"yungerman," revealed to us the following about his operation:

a. The hashgachos do not require the bakery to have a Shomer Shabbos
worker at all times when it is open, not even during the actual baking
process. In fact, typically, an akum who has his own set of keys opens
the bakery and, together with another akum, begin to bake at 4:30AM by
themselves until a Frum Yid comes in to work anywhere from one to three
hours later. The Frum Yid does come in at the same time as the akum
occasionally (apparently to show the akum that he can get up early, too!).

b. There is no log kept as to when challah is taken. Typically, challah
is taken in the morning when the dough is made, and then at the end
of the day, at which time the person taking the challah stated that if
challah was not taken earlier, this later taking should cover it.

c. Eggs are not checked by Frum Yidden, as this is too costly and
time-consuming. Instead, an akum who checks them is paid $1.00 for every
egg he finds containing a "blitztrop" (blood spot).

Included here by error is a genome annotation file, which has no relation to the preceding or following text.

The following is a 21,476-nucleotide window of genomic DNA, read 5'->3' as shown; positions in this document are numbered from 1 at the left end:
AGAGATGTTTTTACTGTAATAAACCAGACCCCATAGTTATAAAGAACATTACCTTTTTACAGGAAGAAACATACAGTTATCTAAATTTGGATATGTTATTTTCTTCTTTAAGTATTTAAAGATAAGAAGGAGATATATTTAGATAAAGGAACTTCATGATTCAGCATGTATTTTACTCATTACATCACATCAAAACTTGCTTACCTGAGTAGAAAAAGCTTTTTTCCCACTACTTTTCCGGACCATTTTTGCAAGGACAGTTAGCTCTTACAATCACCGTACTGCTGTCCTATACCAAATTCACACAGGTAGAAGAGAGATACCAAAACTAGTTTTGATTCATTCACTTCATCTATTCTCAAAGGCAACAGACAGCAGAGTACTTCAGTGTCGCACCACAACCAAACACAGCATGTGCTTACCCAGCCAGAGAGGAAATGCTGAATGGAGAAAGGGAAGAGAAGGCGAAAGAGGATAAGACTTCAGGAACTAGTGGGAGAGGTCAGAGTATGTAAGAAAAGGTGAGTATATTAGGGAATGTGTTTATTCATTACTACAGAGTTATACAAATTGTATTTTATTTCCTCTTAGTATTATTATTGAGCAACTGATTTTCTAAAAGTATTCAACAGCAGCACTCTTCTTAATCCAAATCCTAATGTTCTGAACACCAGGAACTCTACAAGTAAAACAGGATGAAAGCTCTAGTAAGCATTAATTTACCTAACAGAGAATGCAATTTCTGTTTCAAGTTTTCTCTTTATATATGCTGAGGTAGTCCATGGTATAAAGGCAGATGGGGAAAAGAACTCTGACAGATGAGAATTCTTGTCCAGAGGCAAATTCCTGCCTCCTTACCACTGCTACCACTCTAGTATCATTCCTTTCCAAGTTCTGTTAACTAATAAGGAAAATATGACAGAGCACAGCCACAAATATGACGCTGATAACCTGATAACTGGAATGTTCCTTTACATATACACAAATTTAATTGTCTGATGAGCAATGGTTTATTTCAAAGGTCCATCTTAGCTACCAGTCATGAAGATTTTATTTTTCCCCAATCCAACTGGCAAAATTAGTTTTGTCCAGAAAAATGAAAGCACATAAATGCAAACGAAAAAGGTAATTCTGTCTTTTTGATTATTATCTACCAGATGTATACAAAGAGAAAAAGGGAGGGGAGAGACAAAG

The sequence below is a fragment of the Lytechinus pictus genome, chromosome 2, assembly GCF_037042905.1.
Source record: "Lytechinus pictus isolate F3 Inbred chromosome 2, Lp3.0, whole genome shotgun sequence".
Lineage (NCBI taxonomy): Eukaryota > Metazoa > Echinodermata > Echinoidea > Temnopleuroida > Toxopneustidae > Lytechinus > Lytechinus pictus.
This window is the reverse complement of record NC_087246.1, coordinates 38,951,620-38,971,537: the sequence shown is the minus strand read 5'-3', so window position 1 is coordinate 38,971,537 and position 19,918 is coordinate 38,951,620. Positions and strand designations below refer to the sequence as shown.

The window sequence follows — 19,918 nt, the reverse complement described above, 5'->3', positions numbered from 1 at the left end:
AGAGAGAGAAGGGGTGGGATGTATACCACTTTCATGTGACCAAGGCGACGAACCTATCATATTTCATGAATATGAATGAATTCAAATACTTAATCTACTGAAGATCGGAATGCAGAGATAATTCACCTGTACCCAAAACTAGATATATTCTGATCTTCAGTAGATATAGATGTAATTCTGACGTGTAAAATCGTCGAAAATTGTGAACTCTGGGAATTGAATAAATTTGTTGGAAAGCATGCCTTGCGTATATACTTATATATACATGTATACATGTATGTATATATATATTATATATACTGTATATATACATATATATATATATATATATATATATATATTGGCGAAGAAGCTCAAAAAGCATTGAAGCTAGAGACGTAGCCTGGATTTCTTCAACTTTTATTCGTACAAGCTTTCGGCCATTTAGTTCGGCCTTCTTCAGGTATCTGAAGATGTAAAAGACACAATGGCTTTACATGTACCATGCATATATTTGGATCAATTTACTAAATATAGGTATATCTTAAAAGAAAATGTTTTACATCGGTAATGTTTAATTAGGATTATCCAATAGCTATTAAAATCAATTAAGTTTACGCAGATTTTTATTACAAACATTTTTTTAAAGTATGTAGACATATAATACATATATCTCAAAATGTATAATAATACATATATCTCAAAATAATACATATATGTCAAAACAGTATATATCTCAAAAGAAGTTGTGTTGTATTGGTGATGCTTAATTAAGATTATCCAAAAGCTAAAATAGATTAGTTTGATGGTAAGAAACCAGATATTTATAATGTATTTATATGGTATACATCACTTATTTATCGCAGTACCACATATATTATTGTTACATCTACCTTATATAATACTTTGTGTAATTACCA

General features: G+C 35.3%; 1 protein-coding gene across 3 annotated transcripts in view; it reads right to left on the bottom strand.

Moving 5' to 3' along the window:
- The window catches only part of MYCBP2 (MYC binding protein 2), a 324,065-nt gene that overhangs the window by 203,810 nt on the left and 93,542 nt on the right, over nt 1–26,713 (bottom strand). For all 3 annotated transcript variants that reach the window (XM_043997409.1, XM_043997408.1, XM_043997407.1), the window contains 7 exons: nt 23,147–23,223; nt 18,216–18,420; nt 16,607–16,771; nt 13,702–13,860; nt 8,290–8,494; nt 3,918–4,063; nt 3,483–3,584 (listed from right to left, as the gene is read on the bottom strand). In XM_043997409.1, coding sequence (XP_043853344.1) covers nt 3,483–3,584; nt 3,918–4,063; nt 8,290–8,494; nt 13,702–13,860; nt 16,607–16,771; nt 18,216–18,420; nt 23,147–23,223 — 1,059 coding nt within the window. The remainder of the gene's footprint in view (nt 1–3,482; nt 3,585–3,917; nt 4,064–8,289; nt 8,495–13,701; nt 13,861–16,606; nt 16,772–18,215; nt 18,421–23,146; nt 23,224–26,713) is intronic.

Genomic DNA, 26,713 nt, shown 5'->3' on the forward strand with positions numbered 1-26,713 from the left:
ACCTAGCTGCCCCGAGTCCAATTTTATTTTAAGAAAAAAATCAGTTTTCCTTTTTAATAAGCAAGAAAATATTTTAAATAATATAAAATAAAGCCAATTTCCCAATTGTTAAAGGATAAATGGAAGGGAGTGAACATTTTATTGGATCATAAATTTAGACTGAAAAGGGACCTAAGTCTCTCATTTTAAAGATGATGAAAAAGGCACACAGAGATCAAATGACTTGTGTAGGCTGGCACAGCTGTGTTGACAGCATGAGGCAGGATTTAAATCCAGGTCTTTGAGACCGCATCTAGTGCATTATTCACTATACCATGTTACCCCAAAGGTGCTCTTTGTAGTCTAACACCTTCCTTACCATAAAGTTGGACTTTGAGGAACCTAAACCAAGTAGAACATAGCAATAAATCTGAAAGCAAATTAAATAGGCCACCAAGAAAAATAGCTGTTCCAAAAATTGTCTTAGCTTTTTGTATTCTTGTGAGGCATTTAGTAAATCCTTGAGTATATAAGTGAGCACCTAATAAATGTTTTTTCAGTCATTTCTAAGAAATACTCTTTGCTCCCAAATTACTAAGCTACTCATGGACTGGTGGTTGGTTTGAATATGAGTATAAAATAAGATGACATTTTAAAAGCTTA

d. There is no separate milchig oven. Milchig products are typically made
by the akum around the end of the day, and the oven is then "burned out"
for about a half an hour before starting "parve" production again.

Representatives from each hashgacho agency typically come in about once
a month or so. It is challenging to conjecture as to what these visitors
hope to observe during their infrequent drop ins.

Questions: While everything described above might be claimed to be
halachically valid, parve and challah considered taken-are these the
standards you would allow in your home? Are these the standards that
hashgachos should allow?

Note: Further investigation into bakeries under one of these hashgochos
has yielded some additional information:

 Typically, many batches of dough are made, baked and packaged for
distribution in the night/early morning, while only akum are present. By
the time the challah-taker arrives later in the morning, many of these